Carolinas Golf Magazine

SPR 2019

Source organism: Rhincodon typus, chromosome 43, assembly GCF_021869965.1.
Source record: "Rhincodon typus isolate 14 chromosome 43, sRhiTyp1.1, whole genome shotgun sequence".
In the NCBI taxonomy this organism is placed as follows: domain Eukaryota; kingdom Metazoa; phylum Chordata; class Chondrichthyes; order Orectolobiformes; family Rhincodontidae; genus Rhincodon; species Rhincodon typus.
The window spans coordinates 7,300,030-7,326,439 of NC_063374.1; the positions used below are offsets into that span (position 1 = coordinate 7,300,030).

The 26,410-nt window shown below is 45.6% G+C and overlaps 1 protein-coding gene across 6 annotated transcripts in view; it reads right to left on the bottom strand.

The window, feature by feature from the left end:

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even more important when the PGA Tour sent Sam a letter in 1972 advising him that if his performance at tournaments did not improve, his playing privileges would be revoked. Whether it was that "boost" or just a few bounces going the right way, shortly thereafter Sam finished second in the 1972 Canadian Open, coming up one shot behind the winner, Gay Brewer. Unfortunately, 1973 resembled 1972 for Sam and he again struggled to find his form. Another "friendly reminder" came in the mail from the PGA Tour, and Sam once again responded with a strong performance that held off the bean counters and temporarily boosted his bank account. Sam tied for fourth at the1973 Southern Open which was won by Gary Player. That fourth place finish took a great deal of pressure off Sam, and he continued his good play the next week at the BC Open in Endicott, New York. Sam then headed to Iowa for the Quad Cities Open in a very positive frame of mind. He was playing well, and he had finished in the top 25 of Quad Cities in 1972, so as Sam said, "I liked my chances." It's not clear that anyone else was thinking that way. In fact, if you had a bus full of the people who thought that Sam Adams would be the winner of the 1973 Quad Cities Open, Sam would probably have been the only rider on that bus. And his wife, Jackie, would have been the bus driver! The results in round one of the event also would have shaken the confidence of many. Sam shot a 1-over-par 72 leaving him far down the list and in danger of missing the cut. But on Friday and Saturday, Sam posted back to back 64s to move to the top of the leaderboard. He led by two strokes. Leading after 54 holes in a PGA Tour event was a new thing for Sam, but Sam never lacked for confi- dence. Sam had no trouble sleeping on that lead, he was just "glad to be playing good." On Sunday when he went into the locker room prior to hitting balls to prepare for the round, Sam found a note in his locker. It said, "Sam, it takes guts to win, and you've got 'em. Tom." The note was from Tom Watson, with whom Sam had played on Thursday and Friday of the event. Sam was paired with Bob Wynn and Deane Beman for the final round. Beman was the defending cham- pion, and he was obviously playing well again. Like Sam, Beman's strength was his putting. Crow Valley Country Club, the site of the tournament, featured slick , undulating greens. For Sam, that was like music to his ears, having grown up on the sloping greens in the mountains of North Carolina. The faster, the better. So that Sunday final round would feature two great putters. The round started with both Sam and Beman play- ing solid golf. After three holes, Sam still had the two- stroke lead he had started the day with as both players were one-under for the final round. At the fourth hole, the pin was located in a really tough and even ques- tionable spot. The two players were each below the hole and about six feet from the cup, but Beman was putting for par while Sam had a putt for bogey. Beman putted first, and his putt rolled past the hole, then rolled back down the hill and into the cup for a par. Sam's putt traveled a similar path and also went past the hole, but it missed on the way back down the hill, stopping very near the spot he had just putted from. Sam then made the putt for double bogey, and they were tied for the lead. That two-shot swing could have been the begin- ning of the end for Sam, but the very next shot on the par-3 fifth hole was the real turning point in the tour- nament. A pond guards the right side of the green, and Deane Beman had the tee and successfully played a safe shot to the open left side. You could just say that Beman was "taking double bogey out of play" or some similar adage that emanates from TV towers, but Sam looked at that shot very differently. In Sam's mind, the message was, "he (Beman) doesn't think I can win this thing. He thinks I'm gonna screw up." But that back right pin looked great to Sam's eye, and he used his natural shot, a lefty draw, to hit a nice shot to about five feet from the pin. In Hollywood, Sam makes the putt and it vanquishes his opponents. In Bettendorf, Iowa, as Sam says, "I hit a good putt, but it missed." Even with the miss though, Sam said, "see- ing him play safe against me, little ole' Sam from Boone, gave me a big confidence boost." S P R I N G 2 0 1 9 | | 19 COURTESY OF THE JOHN DEERE CLASSIC

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